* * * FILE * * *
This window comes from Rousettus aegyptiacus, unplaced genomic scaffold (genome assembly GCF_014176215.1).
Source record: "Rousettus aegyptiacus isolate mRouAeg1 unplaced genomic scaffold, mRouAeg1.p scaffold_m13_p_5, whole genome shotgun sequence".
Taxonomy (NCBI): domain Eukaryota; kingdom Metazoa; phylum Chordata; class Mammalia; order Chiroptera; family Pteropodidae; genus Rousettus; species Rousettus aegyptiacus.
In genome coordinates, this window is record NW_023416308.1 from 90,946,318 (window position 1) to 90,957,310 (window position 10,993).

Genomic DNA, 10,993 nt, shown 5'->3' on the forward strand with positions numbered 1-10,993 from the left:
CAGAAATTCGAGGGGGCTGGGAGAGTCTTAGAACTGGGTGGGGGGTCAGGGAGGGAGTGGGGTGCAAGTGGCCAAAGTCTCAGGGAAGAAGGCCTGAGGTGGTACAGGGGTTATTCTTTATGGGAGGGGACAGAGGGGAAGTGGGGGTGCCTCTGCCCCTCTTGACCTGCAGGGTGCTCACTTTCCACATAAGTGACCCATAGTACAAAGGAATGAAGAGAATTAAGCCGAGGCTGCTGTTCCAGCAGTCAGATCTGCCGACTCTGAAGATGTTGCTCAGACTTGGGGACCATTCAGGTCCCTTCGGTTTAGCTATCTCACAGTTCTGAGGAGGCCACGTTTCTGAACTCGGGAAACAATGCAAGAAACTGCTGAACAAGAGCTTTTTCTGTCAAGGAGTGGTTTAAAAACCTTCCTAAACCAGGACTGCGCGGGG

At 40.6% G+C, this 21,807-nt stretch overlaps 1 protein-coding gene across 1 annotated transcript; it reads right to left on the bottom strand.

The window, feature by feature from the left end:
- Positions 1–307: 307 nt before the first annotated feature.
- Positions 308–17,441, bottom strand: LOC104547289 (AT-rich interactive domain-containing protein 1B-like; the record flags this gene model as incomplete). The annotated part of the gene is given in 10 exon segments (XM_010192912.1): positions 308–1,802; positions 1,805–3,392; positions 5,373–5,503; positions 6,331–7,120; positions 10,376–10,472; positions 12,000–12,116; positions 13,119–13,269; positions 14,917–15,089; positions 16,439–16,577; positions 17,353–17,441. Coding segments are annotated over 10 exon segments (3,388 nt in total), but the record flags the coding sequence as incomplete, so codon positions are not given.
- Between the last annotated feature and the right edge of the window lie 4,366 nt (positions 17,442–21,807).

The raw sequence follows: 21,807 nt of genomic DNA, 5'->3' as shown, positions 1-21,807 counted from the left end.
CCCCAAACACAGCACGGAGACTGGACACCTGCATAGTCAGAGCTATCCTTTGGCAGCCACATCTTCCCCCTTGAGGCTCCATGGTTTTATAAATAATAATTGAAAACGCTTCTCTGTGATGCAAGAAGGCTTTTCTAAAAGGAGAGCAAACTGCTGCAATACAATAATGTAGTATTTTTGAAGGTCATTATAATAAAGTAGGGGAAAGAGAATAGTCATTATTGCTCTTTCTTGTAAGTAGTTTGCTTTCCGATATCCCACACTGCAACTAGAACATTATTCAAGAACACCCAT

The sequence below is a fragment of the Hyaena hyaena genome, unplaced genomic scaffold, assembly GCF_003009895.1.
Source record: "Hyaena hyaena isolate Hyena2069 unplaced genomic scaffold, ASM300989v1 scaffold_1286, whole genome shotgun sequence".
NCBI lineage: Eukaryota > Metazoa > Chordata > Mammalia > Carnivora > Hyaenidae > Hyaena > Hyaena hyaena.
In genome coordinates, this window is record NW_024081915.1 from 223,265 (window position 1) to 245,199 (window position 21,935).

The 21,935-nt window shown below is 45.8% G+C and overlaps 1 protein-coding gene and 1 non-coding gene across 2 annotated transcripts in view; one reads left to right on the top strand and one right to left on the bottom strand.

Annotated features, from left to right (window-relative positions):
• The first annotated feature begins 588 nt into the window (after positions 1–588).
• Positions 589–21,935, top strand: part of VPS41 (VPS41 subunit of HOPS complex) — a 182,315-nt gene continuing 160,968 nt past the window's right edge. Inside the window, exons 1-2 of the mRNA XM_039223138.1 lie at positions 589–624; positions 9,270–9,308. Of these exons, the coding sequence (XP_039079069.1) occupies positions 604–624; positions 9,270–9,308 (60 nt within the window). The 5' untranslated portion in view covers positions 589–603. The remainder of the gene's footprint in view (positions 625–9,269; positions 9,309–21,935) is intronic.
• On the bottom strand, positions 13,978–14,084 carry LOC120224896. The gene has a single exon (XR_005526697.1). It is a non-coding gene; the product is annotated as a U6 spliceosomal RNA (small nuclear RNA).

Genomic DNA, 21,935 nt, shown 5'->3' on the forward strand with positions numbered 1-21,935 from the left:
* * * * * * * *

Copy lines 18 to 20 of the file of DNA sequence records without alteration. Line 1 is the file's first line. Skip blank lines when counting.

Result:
The 21,935-nt window shown below is 45.8% G+C and overlaps 1 protein-coding gene and 1 non-coding gene across 2 annotated transcripts in view; one reads left to right on the top strand and one right to left on the bottom strand.

Annotated features, from left to right (window-relative positions):
• The first annotated feature begins 588 nt into the window (after positions 1–588).